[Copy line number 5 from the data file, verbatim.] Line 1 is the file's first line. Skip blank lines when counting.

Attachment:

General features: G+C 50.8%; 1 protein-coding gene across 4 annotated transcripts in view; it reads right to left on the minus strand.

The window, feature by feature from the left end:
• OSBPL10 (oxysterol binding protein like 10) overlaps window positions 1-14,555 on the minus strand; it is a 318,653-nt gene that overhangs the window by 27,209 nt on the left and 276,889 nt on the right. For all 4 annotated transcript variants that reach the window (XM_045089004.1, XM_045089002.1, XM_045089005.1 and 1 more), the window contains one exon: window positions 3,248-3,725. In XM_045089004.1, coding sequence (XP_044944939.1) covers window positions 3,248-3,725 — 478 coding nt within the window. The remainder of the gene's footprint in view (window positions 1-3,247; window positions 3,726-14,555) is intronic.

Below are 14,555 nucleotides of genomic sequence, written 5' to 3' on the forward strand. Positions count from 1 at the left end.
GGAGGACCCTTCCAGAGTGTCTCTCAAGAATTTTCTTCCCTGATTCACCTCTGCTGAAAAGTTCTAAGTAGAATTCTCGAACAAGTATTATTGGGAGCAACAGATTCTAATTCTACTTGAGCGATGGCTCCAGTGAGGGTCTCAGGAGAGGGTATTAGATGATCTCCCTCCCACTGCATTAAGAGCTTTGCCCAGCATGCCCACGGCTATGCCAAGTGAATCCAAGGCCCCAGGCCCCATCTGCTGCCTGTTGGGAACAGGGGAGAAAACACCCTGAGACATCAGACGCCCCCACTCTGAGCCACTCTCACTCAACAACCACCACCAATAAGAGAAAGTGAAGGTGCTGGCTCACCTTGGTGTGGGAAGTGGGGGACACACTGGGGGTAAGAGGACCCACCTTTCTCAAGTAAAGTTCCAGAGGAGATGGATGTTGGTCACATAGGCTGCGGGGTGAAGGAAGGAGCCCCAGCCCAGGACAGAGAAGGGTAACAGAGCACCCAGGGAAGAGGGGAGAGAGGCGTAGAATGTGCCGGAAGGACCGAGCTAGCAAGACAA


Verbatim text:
GGAGGACCCTTCCAGAGTGTCTCTCAAGAATTTTCTTCCCTGATTCACCTCTGCTGAAAAGTTCTAAGTAGAATTCTCGAACAAGTATTATTGGGAGCAACAGATTCTAATTCTACTTGAGCGATGGCTCCAGTGAGGGTCTCAGGAGAGGGTATTAGATGATCTCCCTCCCACTGCATTAAGAGCTTTGCCCAGCATGCCCACGGCTATGCCAAGTGAATCCAAGGCCCCAGGCCCCATCTGCTGCCTGTTGGGAACAGGGGAGAAAACACCCTGAGACATCAGACGCCCCCACTCTGAGCCACTCTCACTCAACAACCACCACCAATAAGAGAAAGTGAAGGTGCTGGCTCACCTTGGTGTGGGAAGTGGGGGACACACTGGGGGTAAGAGGACCCACCTTTCTCAAGTAAAGTTCCAGAGGAGATGGATGTTGGTCACATAGGCTGCGGGGTGAAGGAAGGAGCCCCAGCCCAGGACAGAGAAGGGTAACAGAGCACCCAGGGAAGAGGGGAGAGAGGCGTAGAATGTGCCGGAAGGACCGAGCTAGCAAGACAA